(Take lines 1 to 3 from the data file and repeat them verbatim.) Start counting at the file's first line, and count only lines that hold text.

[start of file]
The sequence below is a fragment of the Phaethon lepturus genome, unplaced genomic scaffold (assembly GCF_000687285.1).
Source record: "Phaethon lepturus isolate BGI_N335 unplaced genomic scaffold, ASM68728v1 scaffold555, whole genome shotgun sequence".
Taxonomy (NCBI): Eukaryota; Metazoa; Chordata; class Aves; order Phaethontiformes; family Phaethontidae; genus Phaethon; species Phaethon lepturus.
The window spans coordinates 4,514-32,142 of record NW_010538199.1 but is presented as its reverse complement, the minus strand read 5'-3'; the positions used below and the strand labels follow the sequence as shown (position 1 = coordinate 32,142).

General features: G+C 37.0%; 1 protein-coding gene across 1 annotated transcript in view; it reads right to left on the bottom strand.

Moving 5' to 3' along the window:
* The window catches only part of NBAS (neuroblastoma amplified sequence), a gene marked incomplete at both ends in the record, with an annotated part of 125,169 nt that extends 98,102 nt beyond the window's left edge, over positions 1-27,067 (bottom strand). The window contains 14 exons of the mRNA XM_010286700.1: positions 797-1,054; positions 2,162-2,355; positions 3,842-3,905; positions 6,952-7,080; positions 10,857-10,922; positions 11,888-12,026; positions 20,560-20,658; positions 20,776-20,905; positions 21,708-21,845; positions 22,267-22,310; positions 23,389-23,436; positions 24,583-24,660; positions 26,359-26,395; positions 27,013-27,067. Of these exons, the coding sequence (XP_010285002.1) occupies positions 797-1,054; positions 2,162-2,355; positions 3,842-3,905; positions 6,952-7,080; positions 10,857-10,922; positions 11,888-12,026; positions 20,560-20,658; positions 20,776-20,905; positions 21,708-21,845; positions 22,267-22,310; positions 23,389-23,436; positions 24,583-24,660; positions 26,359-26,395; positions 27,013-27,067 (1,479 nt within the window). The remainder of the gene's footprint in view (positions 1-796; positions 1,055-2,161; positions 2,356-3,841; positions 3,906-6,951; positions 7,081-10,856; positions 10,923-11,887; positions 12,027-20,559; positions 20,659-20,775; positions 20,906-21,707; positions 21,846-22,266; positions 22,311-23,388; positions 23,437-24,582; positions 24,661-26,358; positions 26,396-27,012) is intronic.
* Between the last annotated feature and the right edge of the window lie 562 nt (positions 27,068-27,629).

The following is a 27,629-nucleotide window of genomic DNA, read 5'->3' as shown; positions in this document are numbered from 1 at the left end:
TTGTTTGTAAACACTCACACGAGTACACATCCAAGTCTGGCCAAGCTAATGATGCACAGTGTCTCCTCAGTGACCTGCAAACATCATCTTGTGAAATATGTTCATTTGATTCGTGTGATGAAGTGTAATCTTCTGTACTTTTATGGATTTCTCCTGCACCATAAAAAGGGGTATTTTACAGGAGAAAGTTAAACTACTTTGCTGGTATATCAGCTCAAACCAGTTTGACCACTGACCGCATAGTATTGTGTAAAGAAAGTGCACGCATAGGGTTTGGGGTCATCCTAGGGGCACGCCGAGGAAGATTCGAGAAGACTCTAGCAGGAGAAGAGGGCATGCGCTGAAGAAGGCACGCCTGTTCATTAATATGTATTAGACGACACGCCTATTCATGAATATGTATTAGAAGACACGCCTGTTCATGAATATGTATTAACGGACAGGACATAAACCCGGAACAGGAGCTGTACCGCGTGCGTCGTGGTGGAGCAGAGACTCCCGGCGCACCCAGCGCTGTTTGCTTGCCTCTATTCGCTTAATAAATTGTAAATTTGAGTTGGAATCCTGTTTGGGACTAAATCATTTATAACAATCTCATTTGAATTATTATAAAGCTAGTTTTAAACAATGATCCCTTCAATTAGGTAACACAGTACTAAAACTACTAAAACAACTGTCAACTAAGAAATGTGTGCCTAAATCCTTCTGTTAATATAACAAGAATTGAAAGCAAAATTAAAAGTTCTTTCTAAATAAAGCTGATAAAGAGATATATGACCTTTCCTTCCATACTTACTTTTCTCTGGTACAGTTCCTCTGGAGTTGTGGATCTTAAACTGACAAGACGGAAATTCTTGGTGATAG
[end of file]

The sequence below is a fragment of the Phaethon lepturus genome, unplaced genomic scaffold (assembly GCF_000687285.1).
Source record: "Phaethon lepturus isolate BGI_N335 unplaced genomic scaffold, ASM68728v1 scaffold555, whole genome shotgun sequence".
Taxonomy (NCBI): Eukaryota; Metazoa; Chordata; class Aves; order Phaethontiformes; family Phaethontidae; genus Phaethon; species Phaethon lepturus.